Hydrogen Highway is a project of Innovate Australia and its interest group, Hydrogen Society of Australia. Innovate Australia is a not for profit organisation with a goal for Australia to become the global leader in innovation by 2030. To reach that ambitious goal, Innovate Australia runs a wide range of free public events around the topic of innovation and is introducing a range of new innovative initiatives. One of those initiatives is the Hydrogen Society of Australia, formed in January 2018. The main initiative of the Hydrogen Society of Australia is the Hydrogen Highway, a project for heavy transport consisting of a network of hydrogen refilling stations for hydrogen fuel cell electric vehicles (FCEV) along National Highway 95. The Hydrogen Highway will focus on heavy transport; however, all stations will have separate bays to also accommodate passenger vehicles. Importantly, all stations will be equipped with plug-in charging facilities for battery EVs (H2+e), laying foundation for the future introduction of 100% zero emission transport.
Hydrogen Highway will result in lowering the cost of transport, securing fuel supply and eliminating the need for imported fuel. Phase 1 will run along Highway 95 from Perth to Port Hedland, linking the state capital with the Pilbara region. The subsequent stages will lead to an expansion of the Hydrogen Highway across the State then across Australia along Highway 1, the world’s longest highway in a country.
Focusing the Hydrogen Highway on heavy transport rather than on passenger vehicles allows for a progressive creation of high demand for hydrogen, therefore an economy of scale and subsequently lower costs. A hydrogen passenger vehicle can fill up with 4-6 kg of hydrogen, while a commercial truck requires about 20 times more. Earlier Hydrogen Highways in Norway or California had to rely on passenger cars to create demand, simply because heavy trucks are just now being introduced to the market.
Australia is in a unique position to profit from a once in a lifetime confluence of technological innovations and global market shifts – the beginning of hydrogen-powered heavy haulage. While batteries are increasingly accepted as the future basis for domestic vehicles, hydrogen is seen as the ideal fuel for long haul vehicles.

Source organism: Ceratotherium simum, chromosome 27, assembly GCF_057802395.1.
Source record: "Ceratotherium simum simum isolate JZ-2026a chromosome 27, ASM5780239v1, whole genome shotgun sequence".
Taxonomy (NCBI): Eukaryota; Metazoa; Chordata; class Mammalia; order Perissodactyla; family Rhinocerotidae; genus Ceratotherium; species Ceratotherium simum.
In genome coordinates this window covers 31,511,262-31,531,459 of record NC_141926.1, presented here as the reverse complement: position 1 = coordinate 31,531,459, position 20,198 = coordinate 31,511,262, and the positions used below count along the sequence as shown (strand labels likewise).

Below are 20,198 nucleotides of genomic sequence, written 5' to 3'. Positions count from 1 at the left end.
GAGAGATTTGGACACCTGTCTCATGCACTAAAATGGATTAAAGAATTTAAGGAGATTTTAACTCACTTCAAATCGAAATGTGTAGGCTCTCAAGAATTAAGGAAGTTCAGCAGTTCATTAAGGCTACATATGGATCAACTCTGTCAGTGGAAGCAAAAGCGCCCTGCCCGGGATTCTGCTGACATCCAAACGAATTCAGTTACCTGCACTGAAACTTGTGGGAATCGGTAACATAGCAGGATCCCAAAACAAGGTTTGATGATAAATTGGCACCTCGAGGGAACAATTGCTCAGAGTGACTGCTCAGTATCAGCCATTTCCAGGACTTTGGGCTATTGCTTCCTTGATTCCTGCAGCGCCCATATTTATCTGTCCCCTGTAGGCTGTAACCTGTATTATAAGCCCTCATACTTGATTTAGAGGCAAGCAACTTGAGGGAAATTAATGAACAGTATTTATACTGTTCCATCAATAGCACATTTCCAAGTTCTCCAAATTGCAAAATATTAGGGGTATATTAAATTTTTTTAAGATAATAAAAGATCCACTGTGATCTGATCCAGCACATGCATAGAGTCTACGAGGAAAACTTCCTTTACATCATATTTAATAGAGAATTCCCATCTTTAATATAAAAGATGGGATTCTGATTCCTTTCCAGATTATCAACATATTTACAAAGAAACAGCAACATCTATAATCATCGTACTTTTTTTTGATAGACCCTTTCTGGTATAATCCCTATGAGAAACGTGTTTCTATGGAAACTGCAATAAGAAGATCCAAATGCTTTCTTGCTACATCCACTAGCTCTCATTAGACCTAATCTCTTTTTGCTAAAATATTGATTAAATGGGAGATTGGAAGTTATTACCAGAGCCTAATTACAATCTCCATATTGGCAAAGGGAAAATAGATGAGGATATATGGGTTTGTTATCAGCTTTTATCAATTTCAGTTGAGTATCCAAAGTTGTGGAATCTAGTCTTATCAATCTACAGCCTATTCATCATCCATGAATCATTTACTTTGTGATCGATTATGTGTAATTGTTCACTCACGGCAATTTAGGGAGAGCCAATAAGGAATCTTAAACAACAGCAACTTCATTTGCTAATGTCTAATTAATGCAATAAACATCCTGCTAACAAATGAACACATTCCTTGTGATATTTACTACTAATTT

Hydrogen fuel cell trucks work on the hydrogen-oxygen reaction - when hydrogen reacts with oxygen within a fuel cell, electricity is generated powering the truck’s engines. Only water is produced from the reaction, so there is no carbon dioxide or toxic by-products released into the environment.
Since heavy haulage vehicles are major emitters of CO2 and fine particulate matter, a shift towards zero- emission engines is a social and economic goal for transportation companies around the world. About 1,000
heavy trucks travel daily on WA’s Highway 95, with an average distance of 750km, burning up to 1 litre of diesel per km producing 2.64 kg of CO2 pollution. The numbers are truly staggering, with studies showing how the health of people living within 500m from highways used by heavy diesel trucks is negatively impacted.
All these benefits have seen established vehicle manufacturers such as Toyota or Hyundai, and newcomers such as Nikola or HV Systems, develop hydrogen truck models, however their path to market is slowed down by a lack of infrastructural support. For them to enter mass-production, large-scale hydrogen demand is required. A heavy transport Hydrogen Highway can go a long way towards creating the demand.
This is an opportunity for Australia to become a global leader in a new technology. That view is shared by other Australian leading organisations: Hydrogen Mobility Australia and Australian Association for Hydrogen Energy. Our natural reliance on long haul vehicles makes us the ideal environment to demonstrate the viability of hydrogen-powered trucks and our isolation makes us the greatest beneficiaries of sustainable, and most importantly secure, domestic fuel sources, that limit our dependence on diesel import.
The vision of the Hydrogen Highway is to help develop a supportive environment of hydrogen production and refuelling capacity, starting with Highway 95 in Western Australia, that will be used as the global pilot for long haul vehicle manufacturers. Australia can reap decades of benefits from early adoption of this world-changing technology, bringing jobs and attracting global innovators. This can be done. Denmark, with the population of Sydney and a size of less than 2/3 of Tasmania, spotted a unique opportunity and now leads the world in wind turbine manufacturing. Even yet smaller Holland, by embracing modern technology and innovation, managed to become an agricultural giant and leading global exporter of agricultural products. Australia stands poised to lead the world in sustainable heavy vehicle technology and the Hydrogen Highway is a key pathway to this future.
The first-ever National Hydrogen and Fuel Cell Day took place in the United State on October 8th, 2015. It was created by the Fuel Cell and Hydrogen Energy Association in 2015 to raise awareness of fuel cell and hydrogen technologies as well as the vast potential the technologies have today and in future. The specific date was chosen, as in the United States 8th of October is written as October 8th or more commonly as 10/08, and 1.008 is the atomic weight of Hydrogen. Hydrogen Society of Australia brought the event Down Under US Fuel Cell and Hydrogen Energy Association has confirmed that this is first Hydrogen and Fuel Cell Day celebrated outside the United States, so the event in Australia makes it the first-ever International Hydrogen & Fuel Cell Day.